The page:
EU wants to reduce dependence on third countries for strategic raw materials
With the Critical Raw Materials Act, part of the green industry plan, the European Commission is cutting Europe's dependence on third countries for critical raw materials.
The European Union now wants to take greater responsibility for extracting, processing, and recycling its critical raw materials, which are considered indispensable in sectors such as green and digital industries, aerospace, and defence. For each of its strategic raw materials - raw materials whose supply may be compromised in the future - Europe should be at most 65% dependent on a third country, such as China the Commission stated in a new proposal.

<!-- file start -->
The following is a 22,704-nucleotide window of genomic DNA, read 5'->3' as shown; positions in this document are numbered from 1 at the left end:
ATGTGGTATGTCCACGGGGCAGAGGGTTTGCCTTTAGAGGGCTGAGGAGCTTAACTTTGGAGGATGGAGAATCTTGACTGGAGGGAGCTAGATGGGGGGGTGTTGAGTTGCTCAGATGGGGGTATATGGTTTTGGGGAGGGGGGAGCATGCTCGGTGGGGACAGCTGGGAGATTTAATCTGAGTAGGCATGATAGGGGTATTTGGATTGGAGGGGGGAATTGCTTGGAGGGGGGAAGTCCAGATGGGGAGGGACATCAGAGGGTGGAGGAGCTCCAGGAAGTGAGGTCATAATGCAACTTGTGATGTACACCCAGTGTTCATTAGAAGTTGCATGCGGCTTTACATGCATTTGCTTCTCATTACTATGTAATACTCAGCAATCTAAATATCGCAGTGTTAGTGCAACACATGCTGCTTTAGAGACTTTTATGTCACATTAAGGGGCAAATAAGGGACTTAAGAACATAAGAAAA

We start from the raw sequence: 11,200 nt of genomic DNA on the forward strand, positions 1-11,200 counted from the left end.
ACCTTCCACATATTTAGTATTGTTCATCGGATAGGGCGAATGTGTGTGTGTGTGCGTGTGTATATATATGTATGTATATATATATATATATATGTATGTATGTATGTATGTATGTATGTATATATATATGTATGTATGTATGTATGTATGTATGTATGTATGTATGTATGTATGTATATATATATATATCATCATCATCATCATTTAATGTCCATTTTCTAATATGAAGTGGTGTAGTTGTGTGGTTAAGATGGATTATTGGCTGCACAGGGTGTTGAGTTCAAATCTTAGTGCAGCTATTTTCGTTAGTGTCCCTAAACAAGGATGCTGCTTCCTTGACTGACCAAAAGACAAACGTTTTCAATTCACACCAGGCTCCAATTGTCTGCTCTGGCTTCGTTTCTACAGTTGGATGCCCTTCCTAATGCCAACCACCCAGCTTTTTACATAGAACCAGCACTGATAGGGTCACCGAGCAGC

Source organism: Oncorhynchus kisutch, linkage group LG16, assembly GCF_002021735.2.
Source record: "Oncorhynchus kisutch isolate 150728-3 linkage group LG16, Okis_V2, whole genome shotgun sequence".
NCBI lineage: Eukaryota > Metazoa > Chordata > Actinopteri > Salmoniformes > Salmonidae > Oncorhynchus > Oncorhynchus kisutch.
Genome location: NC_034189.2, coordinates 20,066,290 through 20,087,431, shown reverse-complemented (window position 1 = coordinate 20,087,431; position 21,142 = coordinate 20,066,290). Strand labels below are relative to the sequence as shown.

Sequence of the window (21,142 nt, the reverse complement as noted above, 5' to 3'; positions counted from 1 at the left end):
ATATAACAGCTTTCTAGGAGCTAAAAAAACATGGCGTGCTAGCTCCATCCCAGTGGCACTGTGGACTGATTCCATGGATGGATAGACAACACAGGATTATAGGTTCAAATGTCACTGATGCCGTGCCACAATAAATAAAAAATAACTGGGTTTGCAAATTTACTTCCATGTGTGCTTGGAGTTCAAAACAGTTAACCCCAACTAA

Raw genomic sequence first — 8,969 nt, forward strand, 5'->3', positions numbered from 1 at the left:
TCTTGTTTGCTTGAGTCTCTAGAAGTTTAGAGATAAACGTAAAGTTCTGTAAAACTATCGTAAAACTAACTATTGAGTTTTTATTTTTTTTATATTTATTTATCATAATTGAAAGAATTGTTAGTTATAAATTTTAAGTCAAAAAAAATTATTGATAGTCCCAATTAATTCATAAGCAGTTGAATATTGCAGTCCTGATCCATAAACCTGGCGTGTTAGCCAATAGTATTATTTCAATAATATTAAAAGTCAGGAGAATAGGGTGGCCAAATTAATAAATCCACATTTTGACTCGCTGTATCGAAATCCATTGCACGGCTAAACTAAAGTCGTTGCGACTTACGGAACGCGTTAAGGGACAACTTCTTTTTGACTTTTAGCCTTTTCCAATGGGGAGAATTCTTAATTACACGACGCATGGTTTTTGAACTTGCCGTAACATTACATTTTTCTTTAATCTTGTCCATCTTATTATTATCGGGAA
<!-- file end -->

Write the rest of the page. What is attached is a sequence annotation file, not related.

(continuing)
In the European Parliament on Wednesday, Commission President Ursula von der Leyen said that 98 per cent of rare raw materials used in European industry come from China. 93 per cent of magnesium and 97 per cent of lithium also come from China.
The Commission listed critical and strategic raw materials. The latter is used in strategic sectors of European industry and risks becoming scarce due to the growing demand predicted for the coming years. Therefore, the Commission wants Europe to extract at least 10 per cent of the strategic raw materials it "consumes" annually. 40 per cent of Europe should be able to process itself, 15 per cent should be recyclable.
The Critical Raw Materials Act now moves to Parliament and member states for negotiations. Later Thursday, the Net-Zero Industry Act will also be proposed.
European Commission President Ursula von der Leyen © BELGA PHOTO